A Summer Moment of Overcoming Disability

Overcoming? Is that the right word for what we did this summer?

My daughter who is blind is now nine. Last year she had her first two weeks of swimming lessons, as did her siblings. What a difference competent swimming instruction makes!

This year, we did it again –two weeks straight of lessons which culminated in two lifeguards holding my blind child’s hands and jumping into the deep end, nine feet deep.  By the time they did that, she had learned to hold her breath for nine seconds underwater and had overcome any residual fear of having her entire head submerged. Was I nervous? Not one bit! What’s safer than your daughter in the deep end with two life guards at her side?

Instead, I took a fast sequence of pictures the first time they jumped; made a video the second, just like I did when my seven year-old jumped into the deep end, holding the lifeguard’s floatation tube, (landing next to her instructor) at the end of her class.

I’ve been reflecting on that post I wrote a couple weeks ago and it’s finally hit me: this is the summer when my daughter who doesn’t see is doing the same things in the pool as her siblings…no exceptions. She’s doing back floats, front floating, lots of continues bobbing to practice taking breaths and holding breaths, etc. She can hold her breath underwater and make her way to the edge; actual swimming strokes are an “emerging skill” as they say in school.  Granted, my four year-old son isn’t doing any of these things, but he’s observing and learning the skills to prep him for those adventures the next few summers.

hanging out underwater with Papa

The summer of 2011 will therefore go down in my memory as the summer we overcame my daughter’s disability…in the pool anyway. I’ll take it. I loved it!




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Meeting Congressmen on Tuesday; Cleaning Toilets on Thursday

I’ve had an extraordinary six days flying back and forth (and again back and forth) between California and Washington D.C. A Friday night gala in D.C. where I accepted a very special award, a Tuesday lunch where I was introduced to three congressmen and several VIPs and a Tuesday evening event where I moderated a panel of experts from two cabinet departments, a congressional office and two private enterprises.

The latter was the first event tied to the findings and stories from my upcoming book Latinnovating: Green American Jobs and the Latinos Creating Them. It’s been an amazing week of networking at a whole new level and realizing how many people are ready to help me make this book a huge success.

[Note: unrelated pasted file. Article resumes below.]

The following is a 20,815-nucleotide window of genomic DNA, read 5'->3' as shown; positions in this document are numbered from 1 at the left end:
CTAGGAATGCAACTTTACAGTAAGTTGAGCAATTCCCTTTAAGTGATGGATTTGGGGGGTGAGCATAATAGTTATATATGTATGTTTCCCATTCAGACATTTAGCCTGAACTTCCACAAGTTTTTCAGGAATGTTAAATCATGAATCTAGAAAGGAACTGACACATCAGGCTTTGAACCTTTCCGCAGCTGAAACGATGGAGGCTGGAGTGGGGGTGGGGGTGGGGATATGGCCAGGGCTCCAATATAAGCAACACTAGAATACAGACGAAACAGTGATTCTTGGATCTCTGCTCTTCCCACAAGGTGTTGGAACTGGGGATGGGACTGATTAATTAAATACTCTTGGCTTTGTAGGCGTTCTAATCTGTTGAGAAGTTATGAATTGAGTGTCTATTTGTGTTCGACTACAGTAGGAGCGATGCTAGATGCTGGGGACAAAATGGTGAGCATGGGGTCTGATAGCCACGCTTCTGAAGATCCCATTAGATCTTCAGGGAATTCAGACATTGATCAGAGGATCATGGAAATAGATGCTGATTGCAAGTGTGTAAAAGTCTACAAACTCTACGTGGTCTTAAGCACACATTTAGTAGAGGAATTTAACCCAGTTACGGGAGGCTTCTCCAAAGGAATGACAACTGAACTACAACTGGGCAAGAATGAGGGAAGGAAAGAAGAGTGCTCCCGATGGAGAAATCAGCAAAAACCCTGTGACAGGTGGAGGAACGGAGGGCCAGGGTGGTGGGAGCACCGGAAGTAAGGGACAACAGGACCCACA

But then today, my first “relaxing” day home after a week with two red-eye flights in four days, I felt the need to nest inside my home….so I cleaned out the refrigerator and cleaned my toilets.  It was the perfect contrast to the special events of the week, and truly reflective of the complexities of my life. I truly am blessed for the variety of activities I live each day!

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For parents raising children with disabilities – the best story you will read today

Mom, city schools never gave up on student diagnosed with autism


A mother’s advice

“As the mother of a student with special needs, Debbie Larson has been more than a mom. She has been a source of motivation, his advocate and a liaison between her son and school administrators.  She has learned about state and federal laws and built up her advocacy skills to fight for her son Kevin’s right to attend school and obtain a Regents diploma. Larson shared some things that she has learned along the way so that others may benefit from her experience.

“Patience and perseverance have been the biggest keys,” she said. “Believe in your knowledge of your child. If you know in your gut something is right or wrong for your child, stick to your guns.”

More specifically, she suggested for parents to learn about available testing and about their child’s disability. Learn how to become a full and equal team member with the school staff and remember that long after the professionals have moved on to other students, “you will still be the most important part of your child’s life.”

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Cal Alumni and Students: Ever wonder what the inside of the Stanford tree smells like?